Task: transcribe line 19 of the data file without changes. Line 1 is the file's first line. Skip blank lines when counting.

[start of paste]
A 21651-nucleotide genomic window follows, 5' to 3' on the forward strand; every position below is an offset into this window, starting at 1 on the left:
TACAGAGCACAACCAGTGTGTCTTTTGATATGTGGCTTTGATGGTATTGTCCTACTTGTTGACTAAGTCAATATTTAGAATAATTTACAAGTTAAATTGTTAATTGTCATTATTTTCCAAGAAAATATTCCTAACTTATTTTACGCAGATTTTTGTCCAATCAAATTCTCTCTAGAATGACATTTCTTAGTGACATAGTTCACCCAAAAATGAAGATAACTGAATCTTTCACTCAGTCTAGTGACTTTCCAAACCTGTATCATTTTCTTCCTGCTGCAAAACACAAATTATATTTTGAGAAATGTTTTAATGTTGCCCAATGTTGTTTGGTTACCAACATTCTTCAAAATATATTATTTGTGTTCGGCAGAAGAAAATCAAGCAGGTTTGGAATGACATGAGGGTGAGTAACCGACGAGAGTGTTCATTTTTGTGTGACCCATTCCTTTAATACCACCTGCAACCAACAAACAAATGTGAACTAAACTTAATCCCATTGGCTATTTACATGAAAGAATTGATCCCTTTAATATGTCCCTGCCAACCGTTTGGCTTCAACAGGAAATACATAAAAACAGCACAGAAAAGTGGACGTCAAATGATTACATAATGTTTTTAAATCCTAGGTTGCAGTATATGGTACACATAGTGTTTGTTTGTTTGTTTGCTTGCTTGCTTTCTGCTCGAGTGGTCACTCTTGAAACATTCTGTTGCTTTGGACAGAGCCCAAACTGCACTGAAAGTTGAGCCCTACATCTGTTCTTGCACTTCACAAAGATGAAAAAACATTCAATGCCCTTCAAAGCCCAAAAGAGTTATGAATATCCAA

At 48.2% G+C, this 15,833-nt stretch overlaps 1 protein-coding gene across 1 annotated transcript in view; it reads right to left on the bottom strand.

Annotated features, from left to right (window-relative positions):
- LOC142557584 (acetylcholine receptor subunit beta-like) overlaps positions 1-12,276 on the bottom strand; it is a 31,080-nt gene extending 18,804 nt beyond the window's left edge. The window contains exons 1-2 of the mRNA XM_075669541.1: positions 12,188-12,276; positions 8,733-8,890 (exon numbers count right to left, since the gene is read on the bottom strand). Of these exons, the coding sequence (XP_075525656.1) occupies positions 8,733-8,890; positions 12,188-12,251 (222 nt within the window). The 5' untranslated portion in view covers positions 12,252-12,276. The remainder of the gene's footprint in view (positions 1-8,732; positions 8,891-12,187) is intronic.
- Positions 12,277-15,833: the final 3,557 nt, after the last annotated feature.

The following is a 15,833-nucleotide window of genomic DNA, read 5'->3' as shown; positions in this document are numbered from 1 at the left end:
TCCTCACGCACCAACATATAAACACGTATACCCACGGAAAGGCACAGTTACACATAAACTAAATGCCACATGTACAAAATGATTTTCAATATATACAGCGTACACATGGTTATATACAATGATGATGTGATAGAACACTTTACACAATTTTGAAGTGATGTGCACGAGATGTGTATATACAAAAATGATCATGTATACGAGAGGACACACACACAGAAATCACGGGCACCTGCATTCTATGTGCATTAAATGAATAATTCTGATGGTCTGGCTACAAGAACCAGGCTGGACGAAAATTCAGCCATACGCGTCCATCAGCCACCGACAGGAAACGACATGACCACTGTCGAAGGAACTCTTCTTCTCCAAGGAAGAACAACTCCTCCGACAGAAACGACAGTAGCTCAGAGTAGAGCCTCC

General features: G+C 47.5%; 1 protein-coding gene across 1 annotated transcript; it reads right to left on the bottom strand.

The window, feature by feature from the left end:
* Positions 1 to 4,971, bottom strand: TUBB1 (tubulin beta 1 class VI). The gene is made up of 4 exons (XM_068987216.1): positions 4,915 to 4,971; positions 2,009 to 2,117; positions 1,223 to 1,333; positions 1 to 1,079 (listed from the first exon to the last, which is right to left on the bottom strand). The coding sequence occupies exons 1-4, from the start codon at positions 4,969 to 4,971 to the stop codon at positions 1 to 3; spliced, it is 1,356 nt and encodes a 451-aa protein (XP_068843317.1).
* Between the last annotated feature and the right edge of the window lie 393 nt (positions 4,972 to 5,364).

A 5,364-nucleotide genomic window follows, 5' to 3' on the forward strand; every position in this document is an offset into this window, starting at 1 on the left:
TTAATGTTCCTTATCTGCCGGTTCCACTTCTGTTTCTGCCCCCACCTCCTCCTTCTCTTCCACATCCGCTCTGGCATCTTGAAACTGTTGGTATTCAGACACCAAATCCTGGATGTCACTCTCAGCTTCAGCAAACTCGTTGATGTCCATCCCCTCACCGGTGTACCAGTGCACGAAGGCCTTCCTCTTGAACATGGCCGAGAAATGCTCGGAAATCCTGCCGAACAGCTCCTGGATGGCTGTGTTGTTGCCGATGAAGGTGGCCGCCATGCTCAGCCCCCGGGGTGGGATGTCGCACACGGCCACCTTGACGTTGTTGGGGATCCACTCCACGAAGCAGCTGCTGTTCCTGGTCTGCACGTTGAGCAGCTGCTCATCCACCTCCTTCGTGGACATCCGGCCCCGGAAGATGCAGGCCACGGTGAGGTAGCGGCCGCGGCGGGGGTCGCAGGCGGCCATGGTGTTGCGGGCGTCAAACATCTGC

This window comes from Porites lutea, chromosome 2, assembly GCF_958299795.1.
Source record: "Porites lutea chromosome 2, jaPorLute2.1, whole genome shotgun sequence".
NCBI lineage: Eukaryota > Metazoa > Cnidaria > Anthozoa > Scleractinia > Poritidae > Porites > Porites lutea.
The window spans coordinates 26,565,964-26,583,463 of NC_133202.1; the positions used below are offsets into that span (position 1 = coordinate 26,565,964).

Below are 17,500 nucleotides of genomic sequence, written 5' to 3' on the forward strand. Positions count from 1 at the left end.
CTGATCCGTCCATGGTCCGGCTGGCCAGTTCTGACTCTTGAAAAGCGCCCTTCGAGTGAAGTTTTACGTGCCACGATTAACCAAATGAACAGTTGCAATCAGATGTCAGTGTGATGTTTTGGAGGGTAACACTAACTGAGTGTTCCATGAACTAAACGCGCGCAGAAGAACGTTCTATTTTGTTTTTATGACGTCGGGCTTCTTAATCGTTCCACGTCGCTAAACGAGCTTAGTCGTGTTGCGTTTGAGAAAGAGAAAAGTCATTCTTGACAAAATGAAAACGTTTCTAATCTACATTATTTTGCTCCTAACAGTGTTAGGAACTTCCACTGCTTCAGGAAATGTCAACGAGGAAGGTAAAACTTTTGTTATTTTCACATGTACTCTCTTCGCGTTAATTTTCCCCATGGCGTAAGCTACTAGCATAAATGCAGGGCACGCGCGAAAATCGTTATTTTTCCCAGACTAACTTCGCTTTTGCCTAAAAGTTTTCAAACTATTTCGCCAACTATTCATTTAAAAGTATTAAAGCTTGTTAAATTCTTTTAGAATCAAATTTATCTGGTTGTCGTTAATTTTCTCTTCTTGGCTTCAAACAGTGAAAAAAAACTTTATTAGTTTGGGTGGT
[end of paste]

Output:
Below are 17,500 nucleotides of genomic sequence, written 5' to 3' on the forward strand. Positions count from 1 at the left end.